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Ohio lawmakers agree on hands-free driving in more ways than one

March 10, 2021
Don Jones News

JEFFERSON COUNTY, Ohio — Last month, Ohio Governor Mike DeWine made a push for harsher punishments for distracted drivers.

While he proposed it as a part of the transportation budget, Ohio lawmakers had a different idea.

Thus far in 2021, there have been more than 2,000 distracted driving crashes in the state, according to the Ohio State Highway Patrol.

Locally too?

“In some parts we do. It depends where you are driving, what time you are driving,” Steubenville City Manager Jim Mavromatis said. “I can tell you right now, I’ve witnessed this personally, myself, on Lovers Lane. They go left of center, I use my horn, and you find out they are using their phone.”

Many officials agree that something needs done, but how is up for debate.

In Ohio, texting and driving is banned, but it is a secondary law, meaning an officer cannot stop a driver unless they break another law, too.

The governor’s proposal for Hands-Free Ohio was aiming to change that, but it was included in the transportation budget – a no-no in they eyes of many of the state’s lawmakers.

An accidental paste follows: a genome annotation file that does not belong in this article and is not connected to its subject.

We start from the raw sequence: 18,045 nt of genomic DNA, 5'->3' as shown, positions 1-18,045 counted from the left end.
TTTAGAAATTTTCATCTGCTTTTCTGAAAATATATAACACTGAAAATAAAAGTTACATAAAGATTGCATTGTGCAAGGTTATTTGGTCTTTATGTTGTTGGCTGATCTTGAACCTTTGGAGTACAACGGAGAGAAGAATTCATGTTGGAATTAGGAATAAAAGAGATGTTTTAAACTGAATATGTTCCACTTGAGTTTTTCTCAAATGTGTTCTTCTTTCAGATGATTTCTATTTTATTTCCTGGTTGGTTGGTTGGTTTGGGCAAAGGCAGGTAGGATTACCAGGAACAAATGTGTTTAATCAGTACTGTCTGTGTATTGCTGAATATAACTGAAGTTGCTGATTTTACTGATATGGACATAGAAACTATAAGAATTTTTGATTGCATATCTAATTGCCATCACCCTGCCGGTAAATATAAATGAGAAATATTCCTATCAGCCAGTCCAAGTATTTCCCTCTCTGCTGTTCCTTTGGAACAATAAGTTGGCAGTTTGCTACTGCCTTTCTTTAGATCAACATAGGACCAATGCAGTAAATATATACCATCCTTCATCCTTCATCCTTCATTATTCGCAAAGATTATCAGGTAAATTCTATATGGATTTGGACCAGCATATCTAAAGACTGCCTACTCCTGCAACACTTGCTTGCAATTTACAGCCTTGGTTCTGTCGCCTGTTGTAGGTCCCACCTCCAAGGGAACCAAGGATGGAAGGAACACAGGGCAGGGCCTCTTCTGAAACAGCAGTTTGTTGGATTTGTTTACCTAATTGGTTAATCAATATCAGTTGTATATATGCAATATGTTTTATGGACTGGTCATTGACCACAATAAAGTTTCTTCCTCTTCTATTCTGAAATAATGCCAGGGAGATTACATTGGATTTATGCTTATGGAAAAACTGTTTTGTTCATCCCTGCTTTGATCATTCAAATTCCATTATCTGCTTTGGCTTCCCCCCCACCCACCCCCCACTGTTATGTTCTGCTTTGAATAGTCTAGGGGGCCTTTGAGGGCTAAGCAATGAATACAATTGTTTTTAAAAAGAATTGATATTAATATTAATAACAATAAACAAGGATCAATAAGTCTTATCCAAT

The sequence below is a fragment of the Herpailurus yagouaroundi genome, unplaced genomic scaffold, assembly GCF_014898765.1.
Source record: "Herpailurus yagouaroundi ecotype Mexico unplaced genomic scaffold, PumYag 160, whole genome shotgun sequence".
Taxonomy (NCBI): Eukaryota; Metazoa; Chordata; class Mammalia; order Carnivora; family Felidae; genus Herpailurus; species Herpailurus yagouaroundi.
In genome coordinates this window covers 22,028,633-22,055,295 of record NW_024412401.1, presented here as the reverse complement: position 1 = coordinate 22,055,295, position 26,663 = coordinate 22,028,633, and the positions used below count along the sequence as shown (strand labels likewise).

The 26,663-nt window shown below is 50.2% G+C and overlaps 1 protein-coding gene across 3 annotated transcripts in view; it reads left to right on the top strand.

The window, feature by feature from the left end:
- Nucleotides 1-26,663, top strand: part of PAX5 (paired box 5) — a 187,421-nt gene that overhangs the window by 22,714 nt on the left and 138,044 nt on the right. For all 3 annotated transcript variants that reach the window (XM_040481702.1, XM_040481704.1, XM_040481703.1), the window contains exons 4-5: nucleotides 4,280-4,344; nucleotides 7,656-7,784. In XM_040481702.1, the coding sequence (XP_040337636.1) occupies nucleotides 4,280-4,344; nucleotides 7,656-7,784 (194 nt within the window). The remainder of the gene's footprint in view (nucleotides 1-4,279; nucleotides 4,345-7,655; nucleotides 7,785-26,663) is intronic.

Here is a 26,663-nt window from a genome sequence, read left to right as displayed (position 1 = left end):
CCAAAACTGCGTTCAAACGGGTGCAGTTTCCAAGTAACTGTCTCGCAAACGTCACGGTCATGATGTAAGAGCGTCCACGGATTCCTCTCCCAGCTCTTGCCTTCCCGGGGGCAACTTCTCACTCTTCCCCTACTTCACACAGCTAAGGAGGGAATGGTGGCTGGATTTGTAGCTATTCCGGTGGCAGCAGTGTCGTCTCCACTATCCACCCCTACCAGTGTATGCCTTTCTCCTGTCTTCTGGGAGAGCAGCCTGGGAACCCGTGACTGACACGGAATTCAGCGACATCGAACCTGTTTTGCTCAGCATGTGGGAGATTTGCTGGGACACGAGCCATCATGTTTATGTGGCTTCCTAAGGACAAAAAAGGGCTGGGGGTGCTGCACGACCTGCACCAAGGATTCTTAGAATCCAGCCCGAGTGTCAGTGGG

"We all want to have the conversation about distracted driving,” Representative Don Jones said. “It is a real issue in every county in Ohio, but that budget is not a place to put that type of a bill.”

Representative Ron Ferguson explained one of the reasons why.

"I sponsored an amendment to pull it out of the budget for a few reasons. One, it is a bad idea to put something with criminal penalties in a budget bill because you are jamming it through, instead of giving it the due diligence and hearing both sides in the argument. Plus, if you ever want to revise it, it’s a lot harder if it’s stuck in a transportation budget.”

While it is no longer part of the budget, the issue of distracted driving is expected to still be discussed in the future. One of the issues that could be brought up is fairness.

How do lawmakers ensure certain groups are not being picked out?

“That is one of the reasons we don’t want to include this in the transportation budget,” Jones said. “We want to have the conversation.”

So what’s next?

“A lot of this has to be education within the schools or classrooms when you are going through Drivers Ed, making sure there is certain accountability,” Ferguson said.